His music was featured in the 1973 movie “The Sting” including the song “The Entertainer” as well as many others.
Ragtime is an American musical genre which enjoyed its peak popularity between 1899 and 1918. It has had several periods of revival since then and is still being composed today. Ragtime was the first truly American musical genre, predating jazz. It began as dance music in popular music settings years before being published as popular sheet music for piano.
[Source and more: http://en.wikipedia.org/wiki/Ragtime]
I love many styles of music and I believe it is healthy
to accept the merits of each. Playing at the Holiday Inn for years and various tour boats have secured me with a broad repertoire covering styles like Pop, Rock and Roll, Jazz Standards, Ragtime and Boogie-Woogie.
What is Boogie-Woogie? I maintain it was the precursor to the Rock and Roll that was popularized in the 1950s by Jerry Lee Lewis and Fats Domino and the like.
Here’s what Wiki says:
Boogie-woogie is a style of piano-based blues that became very popular in the late 1930s and early 1940s, and was extended from piano, to three pianos at once, guitar, big band, and country and western music, and even gospel. Whilst the blues traditionally depicts sadness and sorrow, boogie-woogie is associated with dancing.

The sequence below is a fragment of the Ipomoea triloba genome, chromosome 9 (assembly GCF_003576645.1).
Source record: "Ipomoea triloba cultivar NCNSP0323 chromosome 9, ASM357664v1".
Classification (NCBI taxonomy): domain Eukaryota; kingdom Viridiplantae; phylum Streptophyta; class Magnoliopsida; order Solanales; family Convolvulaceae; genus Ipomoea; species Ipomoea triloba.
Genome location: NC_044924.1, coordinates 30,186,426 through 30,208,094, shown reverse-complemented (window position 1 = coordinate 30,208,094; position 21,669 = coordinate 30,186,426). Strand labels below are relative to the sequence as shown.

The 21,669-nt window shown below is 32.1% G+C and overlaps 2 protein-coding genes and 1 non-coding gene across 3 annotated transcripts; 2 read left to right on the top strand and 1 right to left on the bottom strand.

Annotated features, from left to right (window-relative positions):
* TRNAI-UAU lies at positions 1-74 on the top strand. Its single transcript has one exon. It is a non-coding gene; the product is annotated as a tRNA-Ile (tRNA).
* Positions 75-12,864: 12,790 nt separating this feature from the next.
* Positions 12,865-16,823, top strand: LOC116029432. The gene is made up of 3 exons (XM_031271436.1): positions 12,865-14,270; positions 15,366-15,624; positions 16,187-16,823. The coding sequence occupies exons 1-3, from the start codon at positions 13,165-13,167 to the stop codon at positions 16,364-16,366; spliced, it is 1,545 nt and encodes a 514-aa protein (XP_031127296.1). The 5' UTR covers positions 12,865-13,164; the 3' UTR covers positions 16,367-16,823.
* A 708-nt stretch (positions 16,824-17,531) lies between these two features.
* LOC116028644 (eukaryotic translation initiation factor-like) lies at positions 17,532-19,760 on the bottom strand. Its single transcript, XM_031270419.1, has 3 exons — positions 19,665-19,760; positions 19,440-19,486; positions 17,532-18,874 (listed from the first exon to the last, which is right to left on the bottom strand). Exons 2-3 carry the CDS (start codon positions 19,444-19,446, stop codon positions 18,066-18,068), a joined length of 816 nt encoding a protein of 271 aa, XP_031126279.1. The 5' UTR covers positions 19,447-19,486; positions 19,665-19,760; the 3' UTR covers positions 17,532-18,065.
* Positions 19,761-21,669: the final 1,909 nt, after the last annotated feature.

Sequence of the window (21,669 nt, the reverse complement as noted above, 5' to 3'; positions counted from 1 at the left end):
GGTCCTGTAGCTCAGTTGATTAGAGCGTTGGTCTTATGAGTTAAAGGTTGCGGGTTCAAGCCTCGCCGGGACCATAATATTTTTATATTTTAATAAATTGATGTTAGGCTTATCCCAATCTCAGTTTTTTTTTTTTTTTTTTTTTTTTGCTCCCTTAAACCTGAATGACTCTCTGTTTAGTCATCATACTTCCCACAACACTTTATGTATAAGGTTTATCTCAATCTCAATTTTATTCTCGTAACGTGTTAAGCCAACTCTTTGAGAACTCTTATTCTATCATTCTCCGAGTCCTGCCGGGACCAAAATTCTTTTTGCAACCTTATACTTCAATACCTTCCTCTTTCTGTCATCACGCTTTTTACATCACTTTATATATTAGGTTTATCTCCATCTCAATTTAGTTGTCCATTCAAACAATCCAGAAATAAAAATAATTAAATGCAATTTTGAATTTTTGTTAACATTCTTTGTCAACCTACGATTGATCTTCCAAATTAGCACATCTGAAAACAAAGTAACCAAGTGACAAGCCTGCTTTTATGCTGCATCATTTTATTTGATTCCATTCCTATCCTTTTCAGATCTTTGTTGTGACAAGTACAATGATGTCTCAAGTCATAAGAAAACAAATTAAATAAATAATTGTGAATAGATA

Source: Wiki http://en.wikipedia.org/wiki/Boogie-woogie_%28music%29
Here are some of the rags and boogie I like to play:
I have performed at many functions in the Kingston area for over 20 years. I developed a love for Ragtime in 1982 when I became hooked on the Classic Piano Ragtime book by Rudi Blesh. I studied under John Arpin, Toronto’s great pianist and President of the Toronto Ragtime Society at the time.
One of my highlights was playing for Princess Diana on her visit to Kingston in October 1991.
I have worked several drummers in the past and I still work occasionally with Doctor Drums. I have been a member of the Ragtime Society in Toronto and the Kingston Musician’s Union Local 518.
In 2009, I finished a 20 year gig as “The Ragtime Kidd” performing as the house pianist at the Holiday Inn Kingston, Ontario, Canada.
I look forward to sharing my thoughts and appreciation for ragtime with all of you!